Since the mid 1990s when Robert Wachter and Lee Goldman first coined the term ”hospitalist’,’ we have seen the nation’s hospitals and health systems open their doors to these ”specialists in inpatient medicine” (1). We have also seen publications and academic studies that outline the benefits of implementing hospitalist programs. As the CEO of an integrated delivery system, I can recount firsthand how our hospitalist program, in existence since 1995, has improved patient care in our facilities. Not only have our hospitalists saved the system thousands of days in length of stay and reduced our costs per day, but they have also improved quality of care. In addition, members of our hospitalist groups have emerged as physician liaisons, championing education and training initiatives and serving as a bridge between the medical staff and management.
As our experience and the articles included in this supplement suggest, hospitalists add value on multiple levels and have imbedded a new model of care within the nation’s hospitals. What’s next? How will hospitalists continue to improve the comprehensiveness and continuity of healthcare across the patient care continuum? And, perhaps more importantly, how do we get there from here?
While hospitalist programs are burgeoning, many hospitals and health systems have yet to realize the full value added by hospitalist programs. As it relates to the healthcare industry, hospitalist programs are still in their infancy. Early adopters continue to refine and modify program models to meet changing physician and patient needs as well as to decrease the financial cost to the hospital. In addition, preliminary results of an AHA study (2) on hospitalist programs suggest that larger hospitals have a higher probability of having a hospitalist program than smaller hospitals. The same study also suggests that hospitalists have a greater impact on smaller hospitals. As a result, the population of hospitals that benefits the most from hospitalist programs has barely begun to realize the value of such programs. The message is the same for both early and late adopters. ”When you come to the fork in the road, take it” (Yogi Berra).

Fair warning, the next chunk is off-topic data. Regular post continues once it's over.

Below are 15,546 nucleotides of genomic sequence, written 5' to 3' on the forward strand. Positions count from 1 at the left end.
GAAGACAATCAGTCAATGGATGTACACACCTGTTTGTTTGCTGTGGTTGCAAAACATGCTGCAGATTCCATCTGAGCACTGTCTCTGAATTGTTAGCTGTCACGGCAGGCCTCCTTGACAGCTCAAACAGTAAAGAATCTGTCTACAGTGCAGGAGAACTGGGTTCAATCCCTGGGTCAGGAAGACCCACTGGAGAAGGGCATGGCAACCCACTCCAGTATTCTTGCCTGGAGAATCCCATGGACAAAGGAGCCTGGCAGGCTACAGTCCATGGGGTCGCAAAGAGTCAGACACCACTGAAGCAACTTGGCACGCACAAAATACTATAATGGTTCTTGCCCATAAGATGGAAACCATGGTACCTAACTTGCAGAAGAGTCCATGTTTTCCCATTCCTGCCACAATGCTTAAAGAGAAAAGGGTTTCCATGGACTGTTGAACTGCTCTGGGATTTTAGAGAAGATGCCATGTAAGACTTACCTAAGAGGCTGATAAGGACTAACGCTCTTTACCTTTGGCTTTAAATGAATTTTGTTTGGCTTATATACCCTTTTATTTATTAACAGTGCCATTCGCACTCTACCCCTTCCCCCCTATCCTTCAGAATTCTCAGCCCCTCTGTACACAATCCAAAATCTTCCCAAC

In looking farther to the future, one role that hospitalists may increasingly assume is that of change agent. In August 2004, Robert Wachter gave an interview to Health Leaders describing how hospitalists can “contribute to the notion of changing systems” (3). In the article, The Emerging Role of ”hospitalists” in the American Health Care System, Wachter and Goldman explain that the hospitalist model “creates a core group of faculty members whose inpatient work is more than a marginal activity and who are thus committed to quality improvement in the hospital” (1). As the work of hospitalists generates from within the hospital, they have a personal stake in the hospital systems and the improvement of these systems (1). The nature of the hospitalist’s work ideally situates him to act as a change agent, enabling him to identify process improvement initiatives and corral physician support. As a result, hospitalists will increasingly serve as administrative partners and leaders of medical staff initiatives to help facilitate organizational change.
In addition to serving as change agents, hospitalists themselves may become the solution to some of the systems that need changing. They are already helping to solve on-call challenges by providing 24/7 coverage and by taking call. Hospitalists have also assumed a greater role in caring for patients in the ED by managing patients that otherwise would have been admitted by on-call medicine physicians. As more and more physicians decrease the time they spend in the hospital and as more patients are admitted with chronic care needs, the hospitalist will play an integral role in meeting these challenges.